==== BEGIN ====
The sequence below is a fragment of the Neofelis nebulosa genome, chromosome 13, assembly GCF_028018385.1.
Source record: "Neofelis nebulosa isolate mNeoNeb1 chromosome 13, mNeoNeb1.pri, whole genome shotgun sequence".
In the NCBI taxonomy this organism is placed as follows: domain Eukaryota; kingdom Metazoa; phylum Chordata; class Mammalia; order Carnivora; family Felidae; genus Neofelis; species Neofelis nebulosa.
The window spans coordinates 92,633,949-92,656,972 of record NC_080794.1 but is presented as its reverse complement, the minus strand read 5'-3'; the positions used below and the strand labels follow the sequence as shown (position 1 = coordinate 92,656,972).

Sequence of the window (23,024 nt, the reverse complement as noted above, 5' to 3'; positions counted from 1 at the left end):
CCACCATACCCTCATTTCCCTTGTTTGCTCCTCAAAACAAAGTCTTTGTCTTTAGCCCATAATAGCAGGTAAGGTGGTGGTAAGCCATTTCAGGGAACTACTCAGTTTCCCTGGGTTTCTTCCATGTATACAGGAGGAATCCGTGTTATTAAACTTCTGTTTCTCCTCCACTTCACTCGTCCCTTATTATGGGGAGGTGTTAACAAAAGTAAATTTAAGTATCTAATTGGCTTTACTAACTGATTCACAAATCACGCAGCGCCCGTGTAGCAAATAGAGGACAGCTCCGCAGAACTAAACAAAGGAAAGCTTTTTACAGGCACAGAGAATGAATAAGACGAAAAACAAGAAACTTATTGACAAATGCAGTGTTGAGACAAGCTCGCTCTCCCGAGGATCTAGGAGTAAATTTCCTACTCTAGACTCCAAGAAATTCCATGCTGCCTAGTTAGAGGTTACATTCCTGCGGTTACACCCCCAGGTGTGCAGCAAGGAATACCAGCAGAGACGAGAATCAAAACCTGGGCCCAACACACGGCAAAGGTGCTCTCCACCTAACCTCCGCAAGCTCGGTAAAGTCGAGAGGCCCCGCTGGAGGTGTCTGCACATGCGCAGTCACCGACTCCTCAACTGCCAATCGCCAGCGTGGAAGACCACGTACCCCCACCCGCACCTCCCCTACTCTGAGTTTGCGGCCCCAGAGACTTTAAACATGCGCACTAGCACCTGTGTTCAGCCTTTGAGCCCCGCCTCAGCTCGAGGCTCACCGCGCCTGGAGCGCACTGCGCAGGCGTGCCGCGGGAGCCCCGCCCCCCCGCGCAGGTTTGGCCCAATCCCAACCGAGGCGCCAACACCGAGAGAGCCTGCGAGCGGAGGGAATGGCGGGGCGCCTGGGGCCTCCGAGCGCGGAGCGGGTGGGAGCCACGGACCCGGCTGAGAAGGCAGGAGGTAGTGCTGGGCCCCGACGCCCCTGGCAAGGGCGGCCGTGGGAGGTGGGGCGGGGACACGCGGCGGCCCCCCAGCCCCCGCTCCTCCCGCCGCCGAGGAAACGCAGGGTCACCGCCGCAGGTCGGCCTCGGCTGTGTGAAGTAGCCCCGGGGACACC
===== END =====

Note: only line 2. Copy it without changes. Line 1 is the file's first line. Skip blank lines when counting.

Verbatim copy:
Source record: "Neofelis nebulosa isolate mNeoNeb1 chromosome 13, mNeoNeb1.pri, whole genome shotgun sequence".